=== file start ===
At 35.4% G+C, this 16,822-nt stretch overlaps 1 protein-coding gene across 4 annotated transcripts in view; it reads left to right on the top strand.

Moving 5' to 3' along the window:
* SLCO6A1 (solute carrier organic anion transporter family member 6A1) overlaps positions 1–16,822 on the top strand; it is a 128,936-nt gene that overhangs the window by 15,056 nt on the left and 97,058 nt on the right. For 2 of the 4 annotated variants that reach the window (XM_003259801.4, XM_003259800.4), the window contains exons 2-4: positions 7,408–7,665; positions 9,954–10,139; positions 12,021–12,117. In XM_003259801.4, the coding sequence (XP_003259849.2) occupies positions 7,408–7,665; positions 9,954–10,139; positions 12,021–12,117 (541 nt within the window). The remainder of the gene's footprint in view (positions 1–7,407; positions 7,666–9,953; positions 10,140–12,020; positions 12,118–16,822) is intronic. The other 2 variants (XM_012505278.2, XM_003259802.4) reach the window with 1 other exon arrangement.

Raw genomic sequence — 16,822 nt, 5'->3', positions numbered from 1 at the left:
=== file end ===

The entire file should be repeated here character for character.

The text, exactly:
At 35.4% G+C, this 16,822-nt stretch overlaps 1 protein-coding gene across 4 annotated transcripts in view; it reads left to right on the top strand.

Moving 5' to 3' along the window:
* SLCO6A1 (solute carrier organic anion transporter family member 6A1) overlaps positions 1–16,822 on the top strand; it is a 128,936-nt gene that overhangs the window by 15,056 nt on the left and 97,058 nt on the right. For 2 of the 4 annotated variants that reach the window (XM_003259801.4, XM_003259800.4), the window contains exons 2-4: positions 7,408–7,665; positions 9,954–10,139; positions 12,021–12,117. In XM_003259801.4, the coding sequence (XP_003259849.2) occupies positions 7,408–7,665; positions 9,954–10,139; positions 12,021–12,117 (541 nt within the window). The remainder of the gene's footprint in view (positions 1–7,407; positions 7,666–9,953; positions 10,140–12,020; positions 12,118–16,822) is intronic. The other 2 variants (XM_012505278.2, XM_003259802.4) reach the window with 1 other exon arrangement.

Raw genomic sequence — 16,822 nt, 5'->3', positions numbered from 1 at the left: